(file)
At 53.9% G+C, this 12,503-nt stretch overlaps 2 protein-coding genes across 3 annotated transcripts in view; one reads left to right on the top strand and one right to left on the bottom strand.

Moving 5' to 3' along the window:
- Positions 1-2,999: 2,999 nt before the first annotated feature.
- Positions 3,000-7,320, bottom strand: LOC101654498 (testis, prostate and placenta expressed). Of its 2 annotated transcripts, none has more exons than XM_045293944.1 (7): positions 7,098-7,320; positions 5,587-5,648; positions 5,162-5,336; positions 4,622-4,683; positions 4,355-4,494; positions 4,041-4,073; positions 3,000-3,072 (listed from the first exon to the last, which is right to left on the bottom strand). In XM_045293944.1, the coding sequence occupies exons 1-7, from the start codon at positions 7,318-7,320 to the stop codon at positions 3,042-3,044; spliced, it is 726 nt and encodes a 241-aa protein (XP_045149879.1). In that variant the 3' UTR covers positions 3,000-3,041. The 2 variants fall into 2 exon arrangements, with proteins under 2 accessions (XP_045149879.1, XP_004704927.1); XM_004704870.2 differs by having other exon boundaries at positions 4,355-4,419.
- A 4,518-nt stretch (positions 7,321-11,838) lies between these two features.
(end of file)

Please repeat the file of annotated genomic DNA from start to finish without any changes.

At 53.9% G+C, this 12,503-nt stretch overlaps 2 protein-coding genes across 3 annotated transcripts in view; one reads left to right on the top strand and one right to left on the bottom strand.

Moving 5' to 3' along the window:
- Positions 1-2,999: 2,999 nt before the first annotated feature.
- Positions 3,000-7,320, bottom strand: LOC101654498 (testis, prostate and placenta expressed). Of its 2 annotated transcripts, none has more exons than XM_045293944.1 (7): positions 7,098-7,320; positions 5,587-5,648; positions 5,162-5,336; positions 4,622-4,683; positions 4,355-4,494; positions 4,041-4,073; positions 3,000-3,072 (listed from the first exon to the last, which is right to left on the bottom strand). In XM_045293944.1, the coding sequence occupies exons 1-7, from the start codon at positions 7,318-7,320 to the stop codon at positions 3,042-3,044; spliced, it is 726 nt and encodes a 241-aa protein (XP_045149879.1). In that variant the 3' UTR covers positions 3,000-3,041. The 2 variants fall into 2 exon arrangements, with proteins under 2 accessions (XP_045149879.1, XP_004704927.1); XM_004704870.2 differs by having other exon boundaries at positions 4,355-4,419.
- A 4,518-nt stretch (positions 7,321-11,838) lies between these two features.